In particular, pharmaceutical preparations according to the invention are suitable for the prevention and/or therapeutic treatment of type 1 allergies in the triggering of which group 6 allergens of the true grasses are causally involved.

Pharmaceutical preparations in the sense of this invention can be used as therapeutic agents in human or veterinary medicine and can accordingly be administered to humans and animals, in particular mammals, such as monkeys, dogs, cats, rats or mice, and can be used in the therapeutic treatment of the human or animal body and in the combating of the above-mentioned diseases. They can furthermore be used as diagnostic agents or as reagents.

On use of preparations or medicaments according to the invention, the hypoallergenic variants, DNA molecules or recombinant expression vectors according to the invention are generally used analogously to known, commercially available preparations, preferably in doses between 0.001 and 500 mg, in the case of hypoallergenic variants about 1-500 μg, preferably 5-200 μg, per dose in the maintenance phase. The preparation can be administered once or a number of times per day, for example twice, three times or four times per day. The doses are typically increased to the maintenance dose in a dosage-increase phase. Various dosage-increase and maintenance schemes are possible for this purpose. In the case of subcutaneous immunotherapy (SCIT), for example, these may include short-term therapies (limited number of injections before commencement of seasonal complaints, typically 4-7 injections), pre-seasonal therapies (beginning of therapy before the pollen season, typically with weekly injections during the increase phase and monthly injections with the maintenance dose until the beginning of the pollen season) or full-year therapies (dosage-increase phase typically with up to 16 weekly injections followed by monthly injections with the maintenance dose, if necessary reduced dose during the pollen season). In the case of sublingual immunotherapy with aqueous, or solid preparations (tablets, wafers etc.), the therapy can be introduced with or without a dosage-increase phase. The therapy is preferably carried out with daily doses throughout the year, but can also be carried out pre-seasonally or with other application schemes (for example every second day, weekly, monthly).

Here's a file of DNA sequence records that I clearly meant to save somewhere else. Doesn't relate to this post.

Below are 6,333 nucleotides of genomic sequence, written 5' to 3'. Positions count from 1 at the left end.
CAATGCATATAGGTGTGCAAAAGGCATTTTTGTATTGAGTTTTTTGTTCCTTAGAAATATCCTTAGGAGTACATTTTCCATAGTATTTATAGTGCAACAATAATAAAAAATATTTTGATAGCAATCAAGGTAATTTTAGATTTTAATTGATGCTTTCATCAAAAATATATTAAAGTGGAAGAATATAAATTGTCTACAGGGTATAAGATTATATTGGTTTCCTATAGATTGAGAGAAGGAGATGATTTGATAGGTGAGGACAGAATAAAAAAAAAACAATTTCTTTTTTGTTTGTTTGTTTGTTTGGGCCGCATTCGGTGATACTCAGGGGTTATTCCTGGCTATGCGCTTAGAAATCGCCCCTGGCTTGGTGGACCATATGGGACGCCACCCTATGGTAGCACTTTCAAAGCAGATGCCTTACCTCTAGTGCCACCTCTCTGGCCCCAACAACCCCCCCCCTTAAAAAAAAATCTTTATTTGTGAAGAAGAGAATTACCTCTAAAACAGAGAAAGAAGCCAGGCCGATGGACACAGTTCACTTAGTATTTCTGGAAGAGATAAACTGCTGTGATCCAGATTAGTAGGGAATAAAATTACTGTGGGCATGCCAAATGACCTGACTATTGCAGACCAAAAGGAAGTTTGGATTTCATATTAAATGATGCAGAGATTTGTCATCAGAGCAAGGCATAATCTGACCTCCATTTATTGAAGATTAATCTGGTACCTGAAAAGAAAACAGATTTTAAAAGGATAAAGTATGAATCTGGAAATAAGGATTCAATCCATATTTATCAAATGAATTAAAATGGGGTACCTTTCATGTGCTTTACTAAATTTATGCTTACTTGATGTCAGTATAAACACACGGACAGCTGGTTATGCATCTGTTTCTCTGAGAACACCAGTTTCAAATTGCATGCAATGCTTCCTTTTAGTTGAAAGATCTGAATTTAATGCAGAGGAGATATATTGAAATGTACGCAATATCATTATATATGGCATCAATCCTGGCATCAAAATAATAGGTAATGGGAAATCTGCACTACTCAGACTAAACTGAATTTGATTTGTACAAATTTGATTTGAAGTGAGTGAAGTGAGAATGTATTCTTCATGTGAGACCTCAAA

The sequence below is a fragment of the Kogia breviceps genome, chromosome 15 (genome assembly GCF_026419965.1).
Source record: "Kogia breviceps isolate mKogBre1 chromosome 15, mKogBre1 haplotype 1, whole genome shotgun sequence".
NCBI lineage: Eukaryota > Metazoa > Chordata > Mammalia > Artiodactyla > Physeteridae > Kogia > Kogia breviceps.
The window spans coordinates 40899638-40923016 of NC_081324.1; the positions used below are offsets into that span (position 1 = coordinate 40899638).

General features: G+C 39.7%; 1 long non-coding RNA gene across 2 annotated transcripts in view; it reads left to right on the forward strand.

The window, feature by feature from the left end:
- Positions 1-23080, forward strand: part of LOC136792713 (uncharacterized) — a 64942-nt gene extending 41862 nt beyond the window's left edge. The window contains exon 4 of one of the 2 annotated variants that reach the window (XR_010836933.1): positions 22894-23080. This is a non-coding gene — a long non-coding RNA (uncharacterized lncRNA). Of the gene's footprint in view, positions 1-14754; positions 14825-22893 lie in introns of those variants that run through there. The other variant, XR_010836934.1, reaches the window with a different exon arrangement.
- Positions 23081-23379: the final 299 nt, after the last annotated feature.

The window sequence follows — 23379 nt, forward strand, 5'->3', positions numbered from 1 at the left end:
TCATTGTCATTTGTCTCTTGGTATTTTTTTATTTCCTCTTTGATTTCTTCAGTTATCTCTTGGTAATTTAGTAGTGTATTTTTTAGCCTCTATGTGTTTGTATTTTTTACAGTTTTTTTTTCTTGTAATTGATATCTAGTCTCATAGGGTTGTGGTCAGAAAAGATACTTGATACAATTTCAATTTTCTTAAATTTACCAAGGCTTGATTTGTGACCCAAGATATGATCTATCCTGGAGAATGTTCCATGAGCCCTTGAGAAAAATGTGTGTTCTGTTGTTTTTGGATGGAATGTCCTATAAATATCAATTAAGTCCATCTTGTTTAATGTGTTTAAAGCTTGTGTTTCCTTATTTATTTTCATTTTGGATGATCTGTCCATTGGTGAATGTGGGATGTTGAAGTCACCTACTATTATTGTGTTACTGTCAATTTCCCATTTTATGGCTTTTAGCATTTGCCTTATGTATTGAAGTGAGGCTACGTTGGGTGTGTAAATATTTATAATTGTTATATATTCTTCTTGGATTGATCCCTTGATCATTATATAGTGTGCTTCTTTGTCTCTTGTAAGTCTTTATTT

The expression “effective amount” means the amount of a medicament or pharmaceutical active compound which causes a biological or medical response in a tissue, system, animal or human which is sought or aimed at, for example, by a researcher or physician.

In addition, the expression “therapeutically effective amount” means an amount which, compared with a corresponding subject who has not received this amount, has the following consequence: improved treatment, healing, prevention or elimination of a disease, syndrome, condition, complaint, disorder or prevention of side effects or also the reduction in the progress of a disease, complaint or disorder. The term “therapeutically effective amount” also encompasses the amounts which are effective in increasing normal physiological function.

Medicaments can be adapted for administration via any desired suitable route, for example by oral (including buccal or sublingual), rectal, pulmonary, nasal, topical (including buccal, sublingual or transdermal), vaginal or parenteral (including subcutaneous, intramuscular, intravenous or intradermal) routes. Such medicaments can be prepared using all processes known in the pharmaceutical area, for example by combining the active compound with the excipient(s) or assistant(s).

Suitable for parenteral use are, in particular, solutions, preferably oily or aqueous solutions, furthermore suspensions, emulsions or implants. The allergen variants according to the invention can also be lyophilised and the resultant lyophilisates used, for example, for the preparation of injection preparations. The preparations indicated may be sterilised and/or comprise adjuvants, such as lubricants, preservatives, stabilisers and/or wetting agents, emulsifiers, salts for modifying the osmotic pressure, buffer substances and/or a plurality of further active compounds. Furthermore, depot preparations can be obtained by corresponding formulation of the allergen variants according to the invention, for example by adsorption onto aluminium hydroxide, calcium phosphate or tyrosine.